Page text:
Former JWT APAC boss Michael Maedel on why Asia needs to rethink its approach to talent

Michael MaedelMichael Maedel has worked in the advertising industry for 42 years, the last 25 with JWT where he led the WPP ad agency as Asia Pacific chairman. Maedel recently joined recruitment firm Grace Blue to spearhead the company’s Asian operations.

In this interview with Mumbrella, Maedel talks about why now is not the time for him to retire, the need to bring new blood into adland and the value in Asia’s rising stars spending time outside of the region.

So Michael, why the career switch?

I decided that, after 42 years in the industry and 25 years with JWT, that now is not the time to retire. Finding talent is something I have always enjoyed, and it is also the biggest challenge agencies are facing. I am chairman of the supervisory board of a German digital agency, and we’ve always tried to import and share experiences. When Grace Blue asked me to do a similar thing for APAC, it didn’t take me long to decide.

There are plenty of recruitment firms out there. Why Grace Blue?

I’ve worked with them as a client for many years. There is an immense level of integrity in their approach. I never got the the feeling that they recycle CVs sitting in a draw or throw in a few names to see what sticks, rather they select candidates based on an understanding on what a company’s goals are.

Also, if I look at what agencies need in terms of talent, given all the changes the advertising industry is going through, just fishing in the same pond and moving people from agency A to agency B is not going to push the industry forward. In future, we will have to look at talent in a different way; the people coming into the industry will be from different areas such as journalism, shopper marketing or the client sales side.

But bringing outsiders into the industry has been done before and hasn’t always worked. Remember back in 2001 when WPP launched Red Cell, a network that promised to bring in outside creative voices such as Bob Geldolf and Italian designer Antonio Citterio as consultants to diversify adland’s approach to creativity? That didn’t go according to plan.

I remember the launch event [in London] vividly. I think that was the only time that Bob Geldolf had seen the inside of an agency. The intention behind Red Cell was not wrong, but ad agencies need more than marquee names to take them forward, they need new blood from new disciplines to adapt to the changes the industry is going through.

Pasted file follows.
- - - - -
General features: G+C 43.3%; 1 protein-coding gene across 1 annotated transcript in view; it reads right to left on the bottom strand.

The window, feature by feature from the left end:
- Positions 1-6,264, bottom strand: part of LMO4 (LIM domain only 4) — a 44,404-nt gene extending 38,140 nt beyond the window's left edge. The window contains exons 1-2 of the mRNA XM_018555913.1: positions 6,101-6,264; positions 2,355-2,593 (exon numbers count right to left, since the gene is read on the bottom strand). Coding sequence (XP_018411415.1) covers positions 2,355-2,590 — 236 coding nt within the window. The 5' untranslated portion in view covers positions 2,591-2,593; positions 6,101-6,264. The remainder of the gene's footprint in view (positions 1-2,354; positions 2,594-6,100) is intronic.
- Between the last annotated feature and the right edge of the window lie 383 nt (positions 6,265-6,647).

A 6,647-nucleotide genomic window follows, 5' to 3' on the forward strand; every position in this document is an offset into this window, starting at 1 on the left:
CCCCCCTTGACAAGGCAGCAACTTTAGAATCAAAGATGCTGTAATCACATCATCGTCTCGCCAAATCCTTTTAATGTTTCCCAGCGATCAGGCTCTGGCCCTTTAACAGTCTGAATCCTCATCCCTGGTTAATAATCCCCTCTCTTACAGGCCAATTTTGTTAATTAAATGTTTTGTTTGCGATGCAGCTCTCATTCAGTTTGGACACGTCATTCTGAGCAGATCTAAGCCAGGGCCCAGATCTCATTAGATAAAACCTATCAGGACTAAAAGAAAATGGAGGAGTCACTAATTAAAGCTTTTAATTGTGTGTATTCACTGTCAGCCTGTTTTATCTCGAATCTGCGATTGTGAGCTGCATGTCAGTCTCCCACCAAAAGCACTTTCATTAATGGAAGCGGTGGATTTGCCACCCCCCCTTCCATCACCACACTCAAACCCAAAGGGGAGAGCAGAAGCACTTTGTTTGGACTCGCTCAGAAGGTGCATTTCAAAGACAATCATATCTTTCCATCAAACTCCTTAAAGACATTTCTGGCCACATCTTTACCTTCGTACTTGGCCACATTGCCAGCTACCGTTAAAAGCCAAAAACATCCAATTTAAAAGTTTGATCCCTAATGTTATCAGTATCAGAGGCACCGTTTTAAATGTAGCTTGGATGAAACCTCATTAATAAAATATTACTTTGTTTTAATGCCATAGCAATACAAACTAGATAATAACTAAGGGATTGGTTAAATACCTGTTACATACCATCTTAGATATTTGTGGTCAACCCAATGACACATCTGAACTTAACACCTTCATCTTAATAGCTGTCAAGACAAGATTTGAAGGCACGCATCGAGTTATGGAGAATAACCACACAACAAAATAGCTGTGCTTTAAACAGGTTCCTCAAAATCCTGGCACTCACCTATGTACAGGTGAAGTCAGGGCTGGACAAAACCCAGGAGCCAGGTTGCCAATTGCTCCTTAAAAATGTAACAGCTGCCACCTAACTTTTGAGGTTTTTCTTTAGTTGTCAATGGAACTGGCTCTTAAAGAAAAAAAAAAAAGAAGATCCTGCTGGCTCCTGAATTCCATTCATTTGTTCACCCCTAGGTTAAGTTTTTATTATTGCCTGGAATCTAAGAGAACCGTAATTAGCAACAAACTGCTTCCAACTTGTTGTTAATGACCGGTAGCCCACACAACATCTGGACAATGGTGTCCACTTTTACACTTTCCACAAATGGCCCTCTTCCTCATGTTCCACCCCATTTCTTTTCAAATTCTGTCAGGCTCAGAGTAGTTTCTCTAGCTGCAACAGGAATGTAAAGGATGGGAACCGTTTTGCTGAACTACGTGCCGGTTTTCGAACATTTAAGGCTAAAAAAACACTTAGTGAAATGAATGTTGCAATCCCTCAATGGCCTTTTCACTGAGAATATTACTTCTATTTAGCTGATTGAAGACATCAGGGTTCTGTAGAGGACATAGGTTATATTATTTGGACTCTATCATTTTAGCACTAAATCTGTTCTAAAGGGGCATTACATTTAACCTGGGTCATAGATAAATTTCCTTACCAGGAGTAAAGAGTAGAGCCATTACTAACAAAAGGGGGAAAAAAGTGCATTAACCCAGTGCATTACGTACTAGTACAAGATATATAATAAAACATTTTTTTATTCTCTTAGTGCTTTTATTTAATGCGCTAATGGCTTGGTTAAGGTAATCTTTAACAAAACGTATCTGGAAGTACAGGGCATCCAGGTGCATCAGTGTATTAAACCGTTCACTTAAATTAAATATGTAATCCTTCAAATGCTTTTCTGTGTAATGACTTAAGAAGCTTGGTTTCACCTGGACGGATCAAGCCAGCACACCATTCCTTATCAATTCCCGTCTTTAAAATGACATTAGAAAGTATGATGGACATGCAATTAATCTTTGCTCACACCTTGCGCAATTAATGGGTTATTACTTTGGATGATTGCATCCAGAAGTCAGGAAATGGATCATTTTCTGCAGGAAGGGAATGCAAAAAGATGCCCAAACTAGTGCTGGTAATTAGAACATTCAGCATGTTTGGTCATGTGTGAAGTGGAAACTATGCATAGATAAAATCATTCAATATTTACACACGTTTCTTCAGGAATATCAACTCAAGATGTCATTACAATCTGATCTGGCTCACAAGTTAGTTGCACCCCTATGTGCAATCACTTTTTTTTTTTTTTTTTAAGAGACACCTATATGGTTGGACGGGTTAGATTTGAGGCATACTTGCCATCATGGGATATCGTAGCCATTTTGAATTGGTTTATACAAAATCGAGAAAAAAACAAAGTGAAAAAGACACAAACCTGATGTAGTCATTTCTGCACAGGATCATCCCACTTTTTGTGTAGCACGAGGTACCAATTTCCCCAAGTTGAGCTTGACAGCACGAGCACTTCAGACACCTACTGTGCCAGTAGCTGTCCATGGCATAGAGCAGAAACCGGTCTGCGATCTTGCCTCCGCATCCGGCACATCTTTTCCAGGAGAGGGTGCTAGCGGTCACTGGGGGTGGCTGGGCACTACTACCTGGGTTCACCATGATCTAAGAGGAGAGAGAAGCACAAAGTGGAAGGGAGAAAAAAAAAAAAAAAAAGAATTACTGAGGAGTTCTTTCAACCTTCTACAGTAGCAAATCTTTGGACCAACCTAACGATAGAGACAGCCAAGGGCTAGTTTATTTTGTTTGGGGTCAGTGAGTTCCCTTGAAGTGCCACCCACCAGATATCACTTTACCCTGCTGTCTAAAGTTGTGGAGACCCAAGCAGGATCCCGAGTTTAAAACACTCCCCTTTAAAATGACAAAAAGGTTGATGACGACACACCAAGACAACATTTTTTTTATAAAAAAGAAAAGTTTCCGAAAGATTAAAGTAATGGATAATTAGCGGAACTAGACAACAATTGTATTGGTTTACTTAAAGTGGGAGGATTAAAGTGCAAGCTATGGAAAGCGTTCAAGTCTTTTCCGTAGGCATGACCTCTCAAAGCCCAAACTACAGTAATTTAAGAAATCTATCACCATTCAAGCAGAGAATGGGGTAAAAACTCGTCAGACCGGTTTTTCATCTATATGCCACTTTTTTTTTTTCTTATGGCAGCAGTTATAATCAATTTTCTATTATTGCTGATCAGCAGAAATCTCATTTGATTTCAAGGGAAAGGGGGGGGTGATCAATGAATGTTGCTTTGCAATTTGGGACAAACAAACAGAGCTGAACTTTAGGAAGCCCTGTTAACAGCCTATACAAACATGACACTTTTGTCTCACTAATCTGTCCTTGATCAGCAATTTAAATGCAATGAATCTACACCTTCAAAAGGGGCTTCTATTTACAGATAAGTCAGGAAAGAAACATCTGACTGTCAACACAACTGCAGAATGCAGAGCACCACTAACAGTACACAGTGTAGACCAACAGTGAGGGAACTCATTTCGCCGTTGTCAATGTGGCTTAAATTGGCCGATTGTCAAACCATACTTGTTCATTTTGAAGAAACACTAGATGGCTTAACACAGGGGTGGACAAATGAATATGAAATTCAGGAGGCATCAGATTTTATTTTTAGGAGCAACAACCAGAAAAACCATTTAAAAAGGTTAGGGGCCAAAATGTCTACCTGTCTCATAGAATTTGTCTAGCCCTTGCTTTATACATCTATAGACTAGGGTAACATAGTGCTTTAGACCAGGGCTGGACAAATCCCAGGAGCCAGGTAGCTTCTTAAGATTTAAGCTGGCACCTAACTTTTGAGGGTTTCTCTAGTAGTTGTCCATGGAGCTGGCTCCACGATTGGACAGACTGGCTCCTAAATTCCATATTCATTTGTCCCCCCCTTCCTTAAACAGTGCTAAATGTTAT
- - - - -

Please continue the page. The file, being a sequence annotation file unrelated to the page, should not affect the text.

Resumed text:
You mentioned journalists. Why would journalists benefit an ad agency?

In real-time marketing. When planning an ad campaign, typically a group of people disappear and go through months of development and research until they’re ready to launch. But with breaking news, you can’t disappear for 48 hours to ponder how to report a story. In that time, ISIS could have taken over all of Iraq.

Which markets in Asia are struggling most with the talent crunch? Two countries I hear regularly mentioned in this regard are China and Indonesia, two big growth markets.

There is a talent challenge across the board in the region. There is clearly more demand than supply in most markets, particularly those that are still in the first or at best second generation of talent in this business. But as there is so much demand, agencies are looking to progress careers very quickly. So agencies are hiring people from a relatively junior level who have not had the chance to build a level of experience that is helpful to clients.

Agencies these days have a small window of opportunity left to redefine their value to clients. At the moment, there is the risk that the industry is becoming more and more commoditised. We have to look at what we do as an industry to course correct. We need to be more quality focused for clients. We can’t be so Cannes focused that we forget about how clients tick. Look at what’s happening now. Agencies of record are under pressure, and clients are opting more and more for work on a project basis.

What are your views on the young talent coming through the industry? How can they be better developed?

What we haven’t done is put enough Asian talent in Western markets. It does happen on a small level, but it has to happen much earlier. Typically in Asia, you have to reach a certain level, to senior account director or higher, before you might be considered for a move around the network and overseas. If you identify that an individual will play an important part of the company in the future, you have to move them at some point. Clients are doing this much better, as they have a bigger scale on which to operate.

How junior are the people you’re talking about?

If she or he has proven themselves after two to three years they should be considered for a move.

What are your thoughts on how well the industry trains its young talent?

Training needs to be seen from a longer term perspective. You don’t train people by sending them on a three-day day workshop and that’s it for the year. It’s a sequence that’s leads to a defined target over time. It’s not an ad hoc course and a salary increase. If you’re sent to a weekend workshop, it may help open your eyes, but it won’t help to position you as an expert in a field. Agencies have to understand that training does not immediately generate revenue or return. If you send someone on a good training course, this will not mean that the client will immediately increase their budget the next day. It’s a mistake to connect cost with return.


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